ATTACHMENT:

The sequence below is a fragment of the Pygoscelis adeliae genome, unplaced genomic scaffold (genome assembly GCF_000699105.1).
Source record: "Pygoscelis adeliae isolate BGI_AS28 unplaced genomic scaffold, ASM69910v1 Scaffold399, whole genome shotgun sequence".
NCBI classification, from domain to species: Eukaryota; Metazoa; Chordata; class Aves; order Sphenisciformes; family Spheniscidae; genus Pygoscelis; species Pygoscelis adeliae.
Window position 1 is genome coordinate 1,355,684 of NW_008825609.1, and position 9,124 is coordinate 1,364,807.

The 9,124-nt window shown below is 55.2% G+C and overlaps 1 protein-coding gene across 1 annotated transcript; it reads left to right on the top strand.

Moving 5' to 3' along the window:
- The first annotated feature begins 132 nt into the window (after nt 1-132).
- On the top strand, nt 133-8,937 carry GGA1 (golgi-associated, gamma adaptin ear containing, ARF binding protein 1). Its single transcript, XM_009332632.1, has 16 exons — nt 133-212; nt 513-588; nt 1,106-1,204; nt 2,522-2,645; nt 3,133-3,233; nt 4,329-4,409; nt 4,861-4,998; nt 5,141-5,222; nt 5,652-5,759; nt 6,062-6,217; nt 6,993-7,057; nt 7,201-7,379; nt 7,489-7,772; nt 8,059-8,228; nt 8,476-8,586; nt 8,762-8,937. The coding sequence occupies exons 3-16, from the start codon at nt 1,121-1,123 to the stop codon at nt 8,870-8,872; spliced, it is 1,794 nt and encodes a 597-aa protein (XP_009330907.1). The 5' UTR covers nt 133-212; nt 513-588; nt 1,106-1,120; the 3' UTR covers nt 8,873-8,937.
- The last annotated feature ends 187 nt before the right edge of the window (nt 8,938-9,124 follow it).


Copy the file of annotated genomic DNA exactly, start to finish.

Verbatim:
The sequence below is a fragment of the Pygoscelis adeliae genome, unplaced genomic scaffold (genome assembly GCF_000699105.1).
Source record: "Pygoscelis adeliae isolate BGI_AS28 unplaced genomic scaffold, ASM69910v1 Scaffold399, whole genome shotgun sequence".
NCBI classification, from domain to species: Eukaryota; Metazoa; Chordata; class Aves; order Sphenisciformes; family Spheniscidae; genus Pygoscelis; species Pygoscelis adeliae.
Window position 1 is genome coordinate 1,355,684 of NW_008825609.1, and position 9,124 is coordinate 1,364,807.

The 9,124-nt window shown below is 55.2% G+C and overlaps 1 protein-coding gene across 1 annotated transcript; it reads left to right on the top strand.

Moving 5' to 3' along the window:
- The first annotated feature begins 132 nt into the window (after nt 1-132).
- On the top strand, nt 133-8,937 carry GGA1 (golgi-associated, gamma adaptin ear containing, ARF binding protein 1). Its single transcript, XM_009332632.1, has 16 exons — nt 133-212; nt 513-588; nt 1,106-1,204; nt 2,522-2,645; nt 3,133-3,233; nt 4,329-4,409; nt 4,861-4,998; nt 5,141-5,222; nt 5,652-5,759; nt 6,062-6,217; nt 6,993-7,057; nt 7,201-7,379; nt 7,489-7,772; nt 8,059-8,228; nt 8,476-8,586; nt 8,762-8,937. The coding sequence occupies exons 3-16, from the start codon at nt 1,121-1,123 to the stop codon at nt 8,870-8,872; spliced, it is 1,794 nt and encodes a 597-aa protein (XP_009330907.1). The 5' UTR covers nt 133-212; nt 513-588; nt 1,106-1,120; the 3' UTR covers nt 8,873-8,937.
- The last annotated feature ends 187 nt before the right edge of the window (nt 8,938-9,124 follow it).